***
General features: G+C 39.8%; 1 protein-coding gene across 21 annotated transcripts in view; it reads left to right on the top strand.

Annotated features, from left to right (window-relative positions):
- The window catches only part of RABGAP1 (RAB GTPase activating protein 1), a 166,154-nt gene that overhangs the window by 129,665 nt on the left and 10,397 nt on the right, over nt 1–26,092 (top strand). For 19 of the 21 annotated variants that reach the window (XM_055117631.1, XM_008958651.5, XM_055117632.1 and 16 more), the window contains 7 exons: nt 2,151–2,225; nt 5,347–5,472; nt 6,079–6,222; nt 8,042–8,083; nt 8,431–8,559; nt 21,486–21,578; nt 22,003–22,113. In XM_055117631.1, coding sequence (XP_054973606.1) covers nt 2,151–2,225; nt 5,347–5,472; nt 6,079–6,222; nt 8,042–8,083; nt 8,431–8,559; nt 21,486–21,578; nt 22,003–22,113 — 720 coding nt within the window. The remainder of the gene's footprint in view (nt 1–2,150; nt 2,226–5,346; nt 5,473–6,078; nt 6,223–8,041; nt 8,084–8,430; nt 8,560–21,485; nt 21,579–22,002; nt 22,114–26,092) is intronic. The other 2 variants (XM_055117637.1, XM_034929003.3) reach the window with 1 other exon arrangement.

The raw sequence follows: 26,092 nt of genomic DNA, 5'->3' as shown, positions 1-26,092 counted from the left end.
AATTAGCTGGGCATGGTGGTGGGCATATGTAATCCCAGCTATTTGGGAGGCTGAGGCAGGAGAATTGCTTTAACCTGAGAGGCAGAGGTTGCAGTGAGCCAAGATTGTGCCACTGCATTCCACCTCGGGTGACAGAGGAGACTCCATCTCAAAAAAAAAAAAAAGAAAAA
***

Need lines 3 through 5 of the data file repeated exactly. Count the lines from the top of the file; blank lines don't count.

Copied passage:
- The window catches only part of RABGAP1 (RAB GTPase activating protein 1), a 166,154-nt gene that overhangs the window by 129,665 nt on the left and 10,397 nt on the right, over nt 1–26,092 (top strand). For 19 of the 21 annotated variants that reach the window (XM_055117631.1, XM_008958651.5, XM_055117632.1 and 16 more), the window contains 7 exons: nt 2,151–2,225; nt 5,347–5,472; nt 6,079–6,222; nt 8,042–8,083; nt 8,431–8,559; nt 21,486–21,578; nt 22,003–22,113. In XM_055117631.1, coding sequence (XP_054973606.1) covers nt 2,151–2,225; nt 5,347–5,472; nt 6,079–6,222; nt 8,042–8,083; nt 8,431–8,559; nt 21,486–21,578; nt 22,003–22,113 — 720 coding nt within the window. The remainder of the gene's footprint in view (nt 1–2,150; nt 2,226–5,346; nt 5,473–6,078; nt 6,223–8,041; nt 8,084–8,430; nt 8,560–21,485; nt 21,579–22,002; nt 22,114–26,092) is intronic. The other 2 variants (XM_055117637.1, XM_034929003.3) reach the window with 1 other exon arrangement.

The raw sequence follows: 26,092 nt of genomic DNA, 5'->3' as shown, positions 1-26,092 counted from the left end.
AATTAGCTGGGCATGGTGGTGGGCATATGTAATCCCAGCTATTTGGGAGGCTGAGGCAGGAGAATTGCTTTAACCTGAGAGGCAGAGGTTGCAGTGAGCCAAGATTGTGCCACTGCATTCCACCTCGGGTGACAGAGGAGACTCCATCTCAAAAAAAAAAAAAAGAAAAA